Kathrin Altwegg got her PhD in solid-state physics from the University of Basel and has been working in space research for more than 30 years. At the beginning of her career, she was heavily involved in the European cometary mission Giotto – the first close flyby of a comet – mainly doing software and operations for the ion mass spectrometers HIS and HERS. The Giotto mission was a very fast mission with a short time for preparation – just nine months of cruise phase and a very fast flyby of ~70 km/s, 70 times the speed of a bullet – of comet Halley. Nevertheless, the wealth of data gathered during the few hours within the comet’s coma led to more than 10 years of data analysis.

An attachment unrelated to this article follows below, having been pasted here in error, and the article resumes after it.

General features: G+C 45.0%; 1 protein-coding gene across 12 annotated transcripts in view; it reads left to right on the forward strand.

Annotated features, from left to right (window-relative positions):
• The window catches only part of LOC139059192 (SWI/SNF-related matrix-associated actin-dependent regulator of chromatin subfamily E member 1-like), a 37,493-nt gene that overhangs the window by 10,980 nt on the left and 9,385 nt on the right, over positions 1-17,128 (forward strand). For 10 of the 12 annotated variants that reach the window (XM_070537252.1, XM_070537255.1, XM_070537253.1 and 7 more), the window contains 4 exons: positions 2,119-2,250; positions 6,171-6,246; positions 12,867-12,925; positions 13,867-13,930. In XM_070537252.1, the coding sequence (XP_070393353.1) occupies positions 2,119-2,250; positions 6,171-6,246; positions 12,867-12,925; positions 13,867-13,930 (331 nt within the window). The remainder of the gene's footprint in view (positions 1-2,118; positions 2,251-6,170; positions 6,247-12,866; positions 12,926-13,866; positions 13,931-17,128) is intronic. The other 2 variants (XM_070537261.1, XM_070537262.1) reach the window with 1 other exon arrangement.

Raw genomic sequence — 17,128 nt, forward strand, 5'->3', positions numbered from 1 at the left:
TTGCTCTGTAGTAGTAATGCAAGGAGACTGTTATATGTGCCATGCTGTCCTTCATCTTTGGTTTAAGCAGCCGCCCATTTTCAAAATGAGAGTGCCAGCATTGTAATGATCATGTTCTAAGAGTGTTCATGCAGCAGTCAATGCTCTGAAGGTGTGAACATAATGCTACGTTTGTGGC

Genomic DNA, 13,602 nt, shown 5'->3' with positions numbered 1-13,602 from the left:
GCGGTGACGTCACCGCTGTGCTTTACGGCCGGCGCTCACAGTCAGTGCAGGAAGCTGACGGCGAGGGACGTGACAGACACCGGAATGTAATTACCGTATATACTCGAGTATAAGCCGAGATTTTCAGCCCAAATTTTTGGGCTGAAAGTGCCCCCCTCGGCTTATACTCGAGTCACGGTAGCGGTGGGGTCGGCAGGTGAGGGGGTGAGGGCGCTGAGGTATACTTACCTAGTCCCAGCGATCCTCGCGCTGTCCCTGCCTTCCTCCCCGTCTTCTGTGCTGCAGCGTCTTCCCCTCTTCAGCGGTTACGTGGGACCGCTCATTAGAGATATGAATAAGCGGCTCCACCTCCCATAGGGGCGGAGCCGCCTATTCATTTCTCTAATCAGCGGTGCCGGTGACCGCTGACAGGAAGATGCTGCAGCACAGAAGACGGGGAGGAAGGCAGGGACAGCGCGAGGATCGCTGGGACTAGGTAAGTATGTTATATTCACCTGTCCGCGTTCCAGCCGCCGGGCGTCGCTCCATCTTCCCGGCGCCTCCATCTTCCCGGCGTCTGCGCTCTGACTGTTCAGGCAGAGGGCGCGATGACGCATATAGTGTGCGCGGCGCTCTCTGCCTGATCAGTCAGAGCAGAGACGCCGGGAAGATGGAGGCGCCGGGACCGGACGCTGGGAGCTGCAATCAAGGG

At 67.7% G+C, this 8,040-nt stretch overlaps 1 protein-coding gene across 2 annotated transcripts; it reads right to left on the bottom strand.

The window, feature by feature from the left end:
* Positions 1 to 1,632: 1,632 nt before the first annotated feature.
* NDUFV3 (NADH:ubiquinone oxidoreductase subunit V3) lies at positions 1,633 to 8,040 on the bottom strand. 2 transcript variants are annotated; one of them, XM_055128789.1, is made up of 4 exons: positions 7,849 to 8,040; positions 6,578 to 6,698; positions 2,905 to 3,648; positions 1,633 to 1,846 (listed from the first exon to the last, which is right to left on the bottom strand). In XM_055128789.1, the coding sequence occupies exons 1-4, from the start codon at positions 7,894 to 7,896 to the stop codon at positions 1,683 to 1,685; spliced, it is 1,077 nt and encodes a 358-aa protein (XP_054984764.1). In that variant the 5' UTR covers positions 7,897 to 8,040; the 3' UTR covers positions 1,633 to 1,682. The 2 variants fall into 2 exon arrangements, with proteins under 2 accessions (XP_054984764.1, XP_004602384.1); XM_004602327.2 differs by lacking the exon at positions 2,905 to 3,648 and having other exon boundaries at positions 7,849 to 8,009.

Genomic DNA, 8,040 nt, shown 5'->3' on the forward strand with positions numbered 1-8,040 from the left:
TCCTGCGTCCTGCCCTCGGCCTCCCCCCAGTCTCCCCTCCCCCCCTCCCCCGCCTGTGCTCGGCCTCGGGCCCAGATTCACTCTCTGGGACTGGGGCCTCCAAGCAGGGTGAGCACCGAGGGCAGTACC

In 1996 Kathrin became project manager of the ROSINA instrument for the Rosetta spacecraft targeted for a rendez-vous mission with comet Wirtanen. After the failure of the Ariane 5 rocket at the end of 2002, the target comet had to be changed to comet 67P/Churyumov-Gerasimenko with a launch in 2004. Kathrin Altwegg is the principal investigator for the ROSINA instrument and has followed and worked for the mission for the last 20 years. The ROSINA instrument is one of the most successful instruments on Rosetta, detecting a wealth of molecules never detected before in space or on comets. Among those molecules are many prebiotic organic molecules like long carbon chains, complex alcohols and glycine – the first amino acid unambiguously detected directly in space. This of course leads to questions like: “did comets spark life on Earth” or “how likely is it that life exists elsewhere if we find amino acids which are not unique to the Earth and not even to the solar system?”